When Marie Cornish represented Australia at the 1978 World Cup in India she played in front of a crowd of close to 30,000 people.
It seemed things couldn't get much better.
Fast forward 42 years and Cornish was sitting at home in Wellington, watching Australia win the ICC Women's T20 World Cup in front of more than 86,000 people at the MCG.
"Any cricket fan would have been thrilled," the stalwart of Western Zone cricket said.
"It was a historic event, not just for women's cricket but for women's sport."
The game has not only grown an incredible amount since Cornish's time in the green and gold, it's rocketed to a new level or exposure and popularity in just the last few years.
Australian captain Meg Lanning and player of the match Alyssa Healy, who set up the decider victory with a blistering 39-ball knock of 75, both said post-game they never through they would get to part of on occasion like what was seen at the MCG.
Cornish described her experience in India as "an amazing rush" and it was the same for all those in green and gold on Sunday night.
The World Cup brought a whole new level of attention to the game and that, combined with Australia's success, had led to what Cornish said is "an exciting opportunity to keep growing".
That's the aim here in the western area and a school from Cornish's Wellington will be one of 12 heading to Dubbo in the coming weeks for high schools hard ball Twenty20 competition, with other sides coming from Gilgandra, Mudgee, Forbes and Parkes.
Cricket NSW manager for Far West, Matt Ellis, is delighted by those numbers and eager is keep riding the wave created by the national side in recent times.
There will also be a four-week program for female players in the upper primary to lower high school age range in the coming weeks, offering those who have already got into the game a further chance to develop their skills.
Ellis hopes even more young female players will now want to give the game a go.
"There's now some tangible role models for our girls to look up to in the western region," Ellis said.
"They're starting to identify with elite level cricketers and our girls are hoping and aspiring to be on that stage."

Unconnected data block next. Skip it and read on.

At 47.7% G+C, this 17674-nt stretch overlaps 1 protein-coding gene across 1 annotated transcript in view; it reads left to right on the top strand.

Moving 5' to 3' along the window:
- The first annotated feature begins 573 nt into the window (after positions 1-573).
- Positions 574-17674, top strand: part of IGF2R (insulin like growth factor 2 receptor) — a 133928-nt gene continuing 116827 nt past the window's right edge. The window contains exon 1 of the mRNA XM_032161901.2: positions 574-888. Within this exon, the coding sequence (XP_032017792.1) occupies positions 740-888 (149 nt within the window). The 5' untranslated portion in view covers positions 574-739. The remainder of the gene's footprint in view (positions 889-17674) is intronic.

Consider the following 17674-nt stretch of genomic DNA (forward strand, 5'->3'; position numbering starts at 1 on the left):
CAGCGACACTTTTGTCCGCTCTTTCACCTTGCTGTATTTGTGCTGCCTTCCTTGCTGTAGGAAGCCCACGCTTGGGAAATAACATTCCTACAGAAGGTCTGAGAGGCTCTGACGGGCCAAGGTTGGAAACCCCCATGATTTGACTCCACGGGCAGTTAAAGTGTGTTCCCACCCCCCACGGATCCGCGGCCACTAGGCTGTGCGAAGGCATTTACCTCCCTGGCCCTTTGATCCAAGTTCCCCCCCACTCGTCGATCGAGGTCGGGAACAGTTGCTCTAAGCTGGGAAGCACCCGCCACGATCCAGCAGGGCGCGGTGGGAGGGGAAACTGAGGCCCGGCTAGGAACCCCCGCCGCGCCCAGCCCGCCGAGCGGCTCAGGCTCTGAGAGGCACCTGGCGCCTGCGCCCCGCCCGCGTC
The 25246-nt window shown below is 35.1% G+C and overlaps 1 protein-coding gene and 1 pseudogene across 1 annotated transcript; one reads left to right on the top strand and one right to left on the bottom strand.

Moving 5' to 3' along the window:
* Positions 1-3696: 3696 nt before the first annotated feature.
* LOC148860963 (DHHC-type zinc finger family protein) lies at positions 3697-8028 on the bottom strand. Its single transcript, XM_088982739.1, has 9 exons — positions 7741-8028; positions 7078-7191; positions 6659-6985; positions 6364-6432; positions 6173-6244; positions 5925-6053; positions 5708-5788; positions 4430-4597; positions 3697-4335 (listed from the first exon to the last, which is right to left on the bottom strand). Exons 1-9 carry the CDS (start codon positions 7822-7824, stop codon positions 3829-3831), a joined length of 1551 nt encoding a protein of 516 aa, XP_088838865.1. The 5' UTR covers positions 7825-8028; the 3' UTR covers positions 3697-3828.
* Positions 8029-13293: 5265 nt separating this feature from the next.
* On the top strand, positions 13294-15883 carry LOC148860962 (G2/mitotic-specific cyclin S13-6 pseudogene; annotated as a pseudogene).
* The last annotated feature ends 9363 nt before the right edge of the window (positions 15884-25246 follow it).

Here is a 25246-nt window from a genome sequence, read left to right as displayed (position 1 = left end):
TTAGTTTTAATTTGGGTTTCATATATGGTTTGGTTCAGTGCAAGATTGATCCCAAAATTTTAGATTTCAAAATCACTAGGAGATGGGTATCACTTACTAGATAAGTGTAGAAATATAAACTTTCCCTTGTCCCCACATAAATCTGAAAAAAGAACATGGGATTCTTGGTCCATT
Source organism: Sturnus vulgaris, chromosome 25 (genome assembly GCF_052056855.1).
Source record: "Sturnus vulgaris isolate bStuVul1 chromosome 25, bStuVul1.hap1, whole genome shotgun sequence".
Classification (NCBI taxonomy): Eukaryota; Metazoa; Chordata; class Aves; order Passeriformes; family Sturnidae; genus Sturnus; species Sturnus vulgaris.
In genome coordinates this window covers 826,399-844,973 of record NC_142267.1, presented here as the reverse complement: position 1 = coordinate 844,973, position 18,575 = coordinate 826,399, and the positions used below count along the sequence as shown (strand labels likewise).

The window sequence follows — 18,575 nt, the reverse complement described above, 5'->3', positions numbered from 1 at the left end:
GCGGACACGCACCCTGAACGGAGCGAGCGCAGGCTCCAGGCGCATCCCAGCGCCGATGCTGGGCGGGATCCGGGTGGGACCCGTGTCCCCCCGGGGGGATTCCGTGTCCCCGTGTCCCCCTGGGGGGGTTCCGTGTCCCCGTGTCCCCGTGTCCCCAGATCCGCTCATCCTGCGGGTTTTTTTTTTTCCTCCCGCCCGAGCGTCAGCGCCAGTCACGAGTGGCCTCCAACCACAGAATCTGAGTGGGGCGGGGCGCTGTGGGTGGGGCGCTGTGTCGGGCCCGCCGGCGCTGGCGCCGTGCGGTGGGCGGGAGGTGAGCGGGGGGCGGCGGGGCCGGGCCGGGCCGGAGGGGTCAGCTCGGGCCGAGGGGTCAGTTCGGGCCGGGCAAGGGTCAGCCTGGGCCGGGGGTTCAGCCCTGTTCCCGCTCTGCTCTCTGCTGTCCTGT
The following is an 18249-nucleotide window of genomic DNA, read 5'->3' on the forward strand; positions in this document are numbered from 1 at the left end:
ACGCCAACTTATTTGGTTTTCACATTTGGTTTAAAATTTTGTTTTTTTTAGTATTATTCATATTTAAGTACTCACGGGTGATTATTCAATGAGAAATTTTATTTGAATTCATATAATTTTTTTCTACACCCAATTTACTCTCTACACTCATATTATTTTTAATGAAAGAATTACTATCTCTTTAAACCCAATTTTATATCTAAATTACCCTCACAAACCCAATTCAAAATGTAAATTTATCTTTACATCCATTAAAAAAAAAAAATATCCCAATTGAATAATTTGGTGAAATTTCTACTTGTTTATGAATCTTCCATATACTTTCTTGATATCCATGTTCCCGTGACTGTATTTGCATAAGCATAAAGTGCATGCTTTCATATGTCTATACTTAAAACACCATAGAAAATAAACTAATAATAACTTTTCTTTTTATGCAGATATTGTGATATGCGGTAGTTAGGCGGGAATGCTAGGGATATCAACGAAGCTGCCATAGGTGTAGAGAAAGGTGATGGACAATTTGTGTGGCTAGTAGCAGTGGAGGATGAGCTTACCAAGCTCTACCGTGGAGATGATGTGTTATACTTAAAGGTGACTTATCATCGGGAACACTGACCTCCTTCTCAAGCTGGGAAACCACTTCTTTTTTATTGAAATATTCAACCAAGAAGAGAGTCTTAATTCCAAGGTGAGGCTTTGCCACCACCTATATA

The western area has been one of the strongest developers of female talent in recent times and not just because of the efforts of players like Phoebe Litchfield, Lisa Griffith and Emma Hughes.
The challenge now building on it and dealing with the game coming professional.Marie Cornish
There was 80 registered players during the most recent Dubbo District Cricket Association junior girls' program and it was such a success Cricket NSW Female Participation Specialist Samantha Devlin made a special trip west to see what made it so popular.
Ellis hoped Sunday night "was hopefully just the beginning" for women's cricket and as excited as Cornish is, she also acknowledge the challenges facing the game in regional areas.
While numbers are growing, those in the smaller centres like Wellington make standalone competitions difficult while Cornish, who played nine Tests and 16 one-day internationals for Australia, would also like to see more on offer for players once they leave the junior grades.
While acknowledging the game is improving and more competitions start each season, Cornish wants the pathway to remain strong as the top level becomes more professional.
"The WBBL is doing that and there's the national country championships as well and there's now the Regional Bash and it all keeps them in the game," Cornish said.
"That way those who play or are just involved in the game can be eligible for that and they could go on to nationals or even the WBBL."
With the game becoming more professional than it ever has, Cornish said there will also have to be a bigger focus on welfare in the coming years as players of all ages have to deal with spending time away from the game due to issues and injuries.
"The challenge now building on it and dealing with the game coming professional," she said.
Anyone seeking more information on the female cricket in the Dubbo region can contact Ellis at firstname.lastname@example.org.